The Defensive line finished ranked 2nd overall by PFF, but were just 15th against the run and the defense as a whole recorded only 31 sacks (25th) and 3 fumble recoveries (32nd). Overall, not what the Dolphins had hoped for.

THIS time it will be different

Actually, probably not. Miami are going to have a tough start to this season; three of their first four games are on the road against Play off teams from last year and the fourth sees them entertain a potential banana skin in the form of the Cleveland Browns. I think Miami could well find themselves in a rather big hole before we even reach October.

Most eyes will be on Ryan Tannehill to see whether he has managed to shake off the regression of last year and can finally live up to the franchise QB tag. I think he’s reached something of a crossroads in his career right now and another poor season may well start the drums beating for a change under center. He’ll understandably be keen to get off to a solid start against tough opponents, but it’s hard for me to see exactly where the potency is coming from on this Dolphins offense.

The receiving corps is something of a question mark. Jarvis Landry is probably the only one I would consider a “threat” and even that’s being generous. The addition of Kenny Stills is solid enough, but not a like for like replacement for Rishard Matthews. DeVonte Parker can’t seem to stay healthy, and then the depth chart reads with two rookies and former Titan Justin Hunter. Some of those will struggle to be a legitimate WR3, let alone WR2. Jordan Cameron hasn’t looked at the races in pre-season again either, so there’s no outlet there for Tannehill.

The backfield has had a shakeup – Lamar Miller leaving in the off-season to ultimately be replaced with Arian Foster. His history with injuries is well documented so Jay Ajayi is almost certainly going to have to step up this year at some point if the Dolphins are going to have a credible run game in Miller’s absence. With an offensive line that comprises (potentially at least) 3 1st Rounders and an undrafted Free Agent managing that would be a feat in itself.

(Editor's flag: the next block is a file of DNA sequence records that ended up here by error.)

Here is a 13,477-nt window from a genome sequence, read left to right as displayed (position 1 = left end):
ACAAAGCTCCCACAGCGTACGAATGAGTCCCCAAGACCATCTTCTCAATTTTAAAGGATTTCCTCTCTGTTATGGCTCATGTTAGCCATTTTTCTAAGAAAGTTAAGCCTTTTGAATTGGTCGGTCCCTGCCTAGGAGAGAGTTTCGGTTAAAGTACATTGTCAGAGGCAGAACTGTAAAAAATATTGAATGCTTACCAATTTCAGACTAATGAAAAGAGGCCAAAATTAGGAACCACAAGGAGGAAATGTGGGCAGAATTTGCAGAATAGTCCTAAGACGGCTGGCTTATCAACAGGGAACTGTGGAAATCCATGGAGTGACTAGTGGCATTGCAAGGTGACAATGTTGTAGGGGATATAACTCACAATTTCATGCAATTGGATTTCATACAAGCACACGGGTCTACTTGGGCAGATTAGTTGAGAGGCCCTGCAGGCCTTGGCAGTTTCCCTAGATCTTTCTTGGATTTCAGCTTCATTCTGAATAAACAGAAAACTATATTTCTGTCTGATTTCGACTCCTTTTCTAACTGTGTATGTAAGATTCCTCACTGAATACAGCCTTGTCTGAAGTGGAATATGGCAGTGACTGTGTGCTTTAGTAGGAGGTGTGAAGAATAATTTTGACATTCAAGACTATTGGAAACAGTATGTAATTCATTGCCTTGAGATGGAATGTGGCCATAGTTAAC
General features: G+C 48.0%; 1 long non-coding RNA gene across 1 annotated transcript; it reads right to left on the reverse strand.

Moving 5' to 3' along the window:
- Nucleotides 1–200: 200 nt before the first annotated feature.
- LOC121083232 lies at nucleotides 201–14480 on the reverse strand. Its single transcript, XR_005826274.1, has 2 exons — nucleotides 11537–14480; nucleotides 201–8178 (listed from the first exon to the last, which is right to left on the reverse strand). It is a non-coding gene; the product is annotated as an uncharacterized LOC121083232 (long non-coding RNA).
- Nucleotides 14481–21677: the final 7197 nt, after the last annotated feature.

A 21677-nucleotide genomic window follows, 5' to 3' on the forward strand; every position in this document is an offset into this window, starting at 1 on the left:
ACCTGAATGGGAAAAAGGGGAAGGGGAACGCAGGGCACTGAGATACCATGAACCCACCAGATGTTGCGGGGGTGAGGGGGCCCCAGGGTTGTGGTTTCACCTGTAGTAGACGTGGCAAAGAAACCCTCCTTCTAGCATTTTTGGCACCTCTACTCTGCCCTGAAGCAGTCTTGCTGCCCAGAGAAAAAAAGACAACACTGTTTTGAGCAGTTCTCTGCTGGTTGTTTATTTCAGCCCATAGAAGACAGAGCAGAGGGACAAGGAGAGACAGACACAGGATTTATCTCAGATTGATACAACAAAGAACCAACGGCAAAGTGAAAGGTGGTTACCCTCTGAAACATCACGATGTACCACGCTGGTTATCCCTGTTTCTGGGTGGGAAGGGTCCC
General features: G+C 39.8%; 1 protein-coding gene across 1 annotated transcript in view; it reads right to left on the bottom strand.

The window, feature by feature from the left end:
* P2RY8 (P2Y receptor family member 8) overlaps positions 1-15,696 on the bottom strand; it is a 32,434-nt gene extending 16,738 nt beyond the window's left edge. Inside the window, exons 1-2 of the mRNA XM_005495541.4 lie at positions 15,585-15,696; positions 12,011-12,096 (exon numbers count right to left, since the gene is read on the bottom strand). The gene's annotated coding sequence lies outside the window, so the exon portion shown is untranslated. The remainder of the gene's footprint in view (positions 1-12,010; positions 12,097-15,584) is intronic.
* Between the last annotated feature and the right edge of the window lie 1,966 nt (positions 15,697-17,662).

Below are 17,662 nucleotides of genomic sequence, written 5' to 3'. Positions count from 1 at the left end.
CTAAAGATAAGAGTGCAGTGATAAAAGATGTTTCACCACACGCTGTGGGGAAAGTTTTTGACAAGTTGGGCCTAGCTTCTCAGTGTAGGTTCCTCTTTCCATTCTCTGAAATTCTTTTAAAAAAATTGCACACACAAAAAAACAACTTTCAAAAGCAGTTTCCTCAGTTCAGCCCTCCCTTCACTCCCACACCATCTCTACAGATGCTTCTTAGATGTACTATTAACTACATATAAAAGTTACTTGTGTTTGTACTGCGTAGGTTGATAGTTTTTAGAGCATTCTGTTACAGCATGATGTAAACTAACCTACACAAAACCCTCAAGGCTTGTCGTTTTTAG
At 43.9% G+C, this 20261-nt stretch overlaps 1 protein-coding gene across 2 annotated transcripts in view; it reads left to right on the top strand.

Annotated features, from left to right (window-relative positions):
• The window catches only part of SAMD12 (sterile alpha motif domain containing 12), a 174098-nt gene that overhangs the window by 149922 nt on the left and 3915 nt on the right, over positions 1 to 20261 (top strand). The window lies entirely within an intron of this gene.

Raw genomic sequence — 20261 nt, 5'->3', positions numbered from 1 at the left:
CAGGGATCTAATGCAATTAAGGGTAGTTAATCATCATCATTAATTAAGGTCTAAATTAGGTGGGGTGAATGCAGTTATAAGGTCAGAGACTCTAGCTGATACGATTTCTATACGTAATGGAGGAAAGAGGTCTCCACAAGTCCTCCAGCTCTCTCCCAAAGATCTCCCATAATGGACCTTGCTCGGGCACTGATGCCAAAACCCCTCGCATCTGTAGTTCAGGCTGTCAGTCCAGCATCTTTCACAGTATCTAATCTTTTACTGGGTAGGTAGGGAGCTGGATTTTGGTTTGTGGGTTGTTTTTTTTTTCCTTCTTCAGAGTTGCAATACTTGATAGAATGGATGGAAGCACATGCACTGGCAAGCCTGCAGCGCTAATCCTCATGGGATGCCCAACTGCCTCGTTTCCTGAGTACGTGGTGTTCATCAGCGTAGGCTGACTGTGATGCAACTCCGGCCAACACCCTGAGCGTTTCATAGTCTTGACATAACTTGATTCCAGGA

If they do manage it, I just hope Adam Gase has the sense to lean on it this time.

Gase arrives from Chicago having spent his second year as Offensive Co-ordinator for John Fox led teams, and certainly had an impact during his time in the Windy City. I think he will need to be able to do with Tannehill what he seemingly achieved with Jay Cutler in a short space of time if Ryan’s career is to avoid nosediving.

It is Gase’s first shot at being a Head Coach, and he will be the youngest in the League this year, but I think he more than has the ability to make at least some improvements. His major hamstring will be the lack of talent on that Dolphins offense.

Defensively the questions from last year remain, and you can add a few more to the list as well I think.

Cameron Wake is now 34 and coming off the back of an ACL injury, and Miami brought in Jason Jones from the Lions to replace him as starter. He’ll need to adjust and settle quickly if Suh isn’t to be the only real pass threat from that front line. The run defense hasn’t exactly received an upgrade either, with Earl Mitchell and Jordan Phillips reprising their roles in the middle of the line, both of which struggled mightily last year.

The secondary has improved on paper for this year, but none of the starters can really be classed as impact players, and there is little depth behind them should injury strike. It could be a very long year for this Miami defense in my opinion.

If Ryan Tannehill can turn things around and get back to the progress he showed in 2014, and Adam Gase can work some magic with an offense lacking any real firepower, I think the Dolphins should be able to record a better season than last year.

They are going to need the odd slice of luck, not least in the injury department given the lack of depth on the roster, but even with that I still can’t see them breaking the .500 this year, or for a while yet.